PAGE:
As was the plan, we’ve finally been allowed to take Smidge home.
We stayed in the hospital on Monday night, as Basingstoke Hospital has a flat on the neonatal ward – two bedrooms, bathroom, kitchen and a lounge area. As another couple had the room with the double bed, we had the single bed and sofa bed.We wheeled Smidge’s cot into our room at about 10pm, just after his feed, with his next feed due at 2am. Like a lot of premature babies, Smidge and his sister Smudge are very noisy, in that they are nearly always grunting, groaning and straining. They obviously take in a lot of air during feeding, this causes them to feel bloated and they try to expel it as wind – not easy when you’re that small! We’ve known they’ve been noisy for a while, but trying to sleep in the same room as a noisy baby is quite a challenge!
The night otherwise progressed fine and without incident, so after a few more checks and paperwork tasks on Tuesday, we brought him home in the afternoon (via his first shopping trip to get some more nappies). He was finally home and we were really excited about it.
A couple of people have asked how we felt about taking one twin home and leaving one twin in the hospital. The advantage is that parents get to practise with one baby before they have to handle two. For us, like everything on this journey so far, we’ve gone with the flow of whatever works best for the twins – so as Smidge was ready to come home, and Smudge needed more than a couple of extra days, then that’s what we went with. We get to enjoy her coming home a little later.
The last few nights here at home have been pretty much the same as the first noisy night. Smidge does seem to quieten down when he’s held vertically or otherwise not on his back, so I spent a few hours in the middle of the night downstairs with him, so that Katie could get some more peaceful sleep. Turns out that Katie had been sleeping through all but the noisiest of cries, whereas I’d needed ear plugs just to get any sleep. I’ve read that Infacol may help with the wind (puts all the small air bubbles in the tummy together so they can be expelled en masse) so we’re giving that a try.During the day, Smidge isn’t so noisy (typical!) and he’s back at the hospital with Katie as she’s there feeding Smudge. The ward have kept his cot for him, so that he doesn’t have to spend all day in the car seat (they shouldn’t be in car seats for more than 2 hours at a time), but he’s also spent time in the same cot as Smudge, where they’ve gently beat each other up, or licked each other’s head if they get within range of the other’s tongue. Seeing them together in the same cot and interacting with each other was very special to see.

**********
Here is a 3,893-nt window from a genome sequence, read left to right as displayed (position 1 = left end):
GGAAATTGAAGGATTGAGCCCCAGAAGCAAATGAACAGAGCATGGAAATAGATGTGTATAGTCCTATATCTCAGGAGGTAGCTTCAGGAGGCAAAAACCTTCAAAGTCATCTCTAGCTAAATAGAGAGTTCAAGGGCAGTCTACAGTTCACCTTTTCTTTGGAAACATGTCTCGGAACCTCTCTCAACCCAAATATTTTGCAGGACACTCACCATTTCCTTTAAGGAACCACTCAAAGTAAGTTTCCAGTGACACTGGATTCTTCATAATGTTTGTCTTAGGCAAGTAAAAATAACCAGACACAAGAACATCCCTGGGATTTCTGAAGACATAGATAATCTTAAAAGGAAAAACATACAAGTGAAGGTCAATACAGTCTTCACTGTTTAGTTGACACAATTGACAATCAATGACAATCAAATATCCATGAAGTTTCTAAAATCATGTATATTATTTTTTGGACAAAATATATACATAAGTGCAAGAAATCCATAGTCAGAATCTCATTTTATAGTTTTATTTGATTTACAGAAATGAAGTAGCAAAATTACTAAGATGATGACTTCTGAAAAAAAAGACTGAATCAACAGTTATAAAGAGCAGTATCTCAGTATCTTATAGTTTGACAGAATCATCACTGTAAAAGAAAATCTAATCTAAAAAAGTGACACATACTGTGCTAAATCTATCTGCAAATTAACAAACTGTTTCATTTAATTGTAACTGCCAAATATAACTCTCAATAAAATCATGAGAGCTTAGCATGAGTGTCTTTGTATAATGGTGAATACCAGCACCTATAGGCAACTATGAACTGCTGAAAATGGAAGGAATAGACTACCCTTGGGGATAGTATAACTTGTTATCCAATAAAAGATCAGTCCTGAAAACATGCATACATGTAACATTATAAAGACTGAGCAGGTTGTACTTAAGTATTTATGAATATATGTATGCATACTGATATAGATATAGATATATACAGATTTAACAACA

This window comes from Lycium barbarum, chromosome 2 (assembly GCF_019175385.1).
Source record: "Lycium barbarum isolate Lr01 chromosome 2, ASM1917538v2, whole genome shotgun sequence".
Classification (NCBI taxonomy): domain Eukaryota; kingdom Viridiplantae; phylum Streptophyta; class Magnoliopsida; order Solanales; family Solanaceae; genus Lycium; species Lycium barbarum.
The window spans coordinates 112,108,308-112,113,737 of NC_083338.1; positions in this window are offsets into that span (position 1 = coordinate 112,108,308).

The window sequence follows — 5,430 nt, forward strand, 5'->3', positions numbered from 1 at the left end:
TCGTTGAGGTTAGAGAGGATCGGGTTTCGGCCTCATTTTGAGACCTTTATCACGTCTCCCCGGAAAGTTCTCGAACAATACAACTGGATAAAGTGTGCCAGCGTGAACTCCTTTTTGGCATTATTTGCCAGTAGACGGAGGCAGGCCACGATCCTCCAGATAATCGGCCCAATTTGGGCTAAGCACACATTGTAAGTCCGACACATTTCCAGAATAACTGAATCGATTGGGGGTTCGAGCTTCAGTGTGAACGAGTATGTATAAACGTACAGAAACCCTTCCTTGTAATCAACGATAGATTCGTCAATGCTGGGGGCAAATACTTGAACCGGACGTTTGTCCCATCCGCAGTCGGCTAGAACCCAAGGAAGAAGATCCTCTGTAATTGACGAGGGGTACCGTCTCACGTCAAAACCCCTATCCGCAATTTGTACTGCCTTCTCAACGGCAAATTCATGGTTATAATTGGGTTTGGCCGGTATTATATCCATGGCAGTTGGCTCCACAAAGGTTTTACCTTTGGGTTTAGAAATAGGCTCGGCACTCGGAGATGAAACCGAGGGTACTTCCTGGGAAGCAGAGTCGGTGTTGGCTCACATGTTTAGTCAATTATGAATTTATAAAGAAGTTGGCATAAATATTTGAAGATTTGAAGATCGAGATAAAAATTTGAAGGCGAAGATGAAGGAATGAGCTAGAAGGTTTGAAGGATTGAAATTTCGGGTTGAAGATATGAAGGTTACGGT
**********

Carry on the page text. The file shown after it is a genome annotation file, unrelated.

They’ve both had their hearing checked, and both passed fine. As they were premature, they automatically get another hearing test in 8 months time.
They are also coming up for their second round of immunisations, and the hospital have said that they will do Smidge’s when they do Smudge’s, to save us having to get to the GP for it.Smudge is pretty much off all of her breathing support, and only occasionally going back on to low flow if she’s tired and desaturating after feeding. As at the time of writing, she’s not had any use of low flow in the last 31 hours, and has had the comfy tape strips (which stop the plastic tubes from rubbing on her cheeks) taken off, so the nurses obviously aren’t expecting her to go back on to the low flow. This is excellent news, and tackles the last major reason for her still being in hospital.
Getting Smudge home is the next milestone, and hopefully that will happen in the next 7-10 days since her breathing is just about there, she’s feeding fine, her weight is good, and she’s well past the minimum age that they send babies home at. She should be home for my birthday 🙂
Once they are both home, we can start to try and get a routine that works with both of them, and both of us. One which hopefully includes some sleep for me…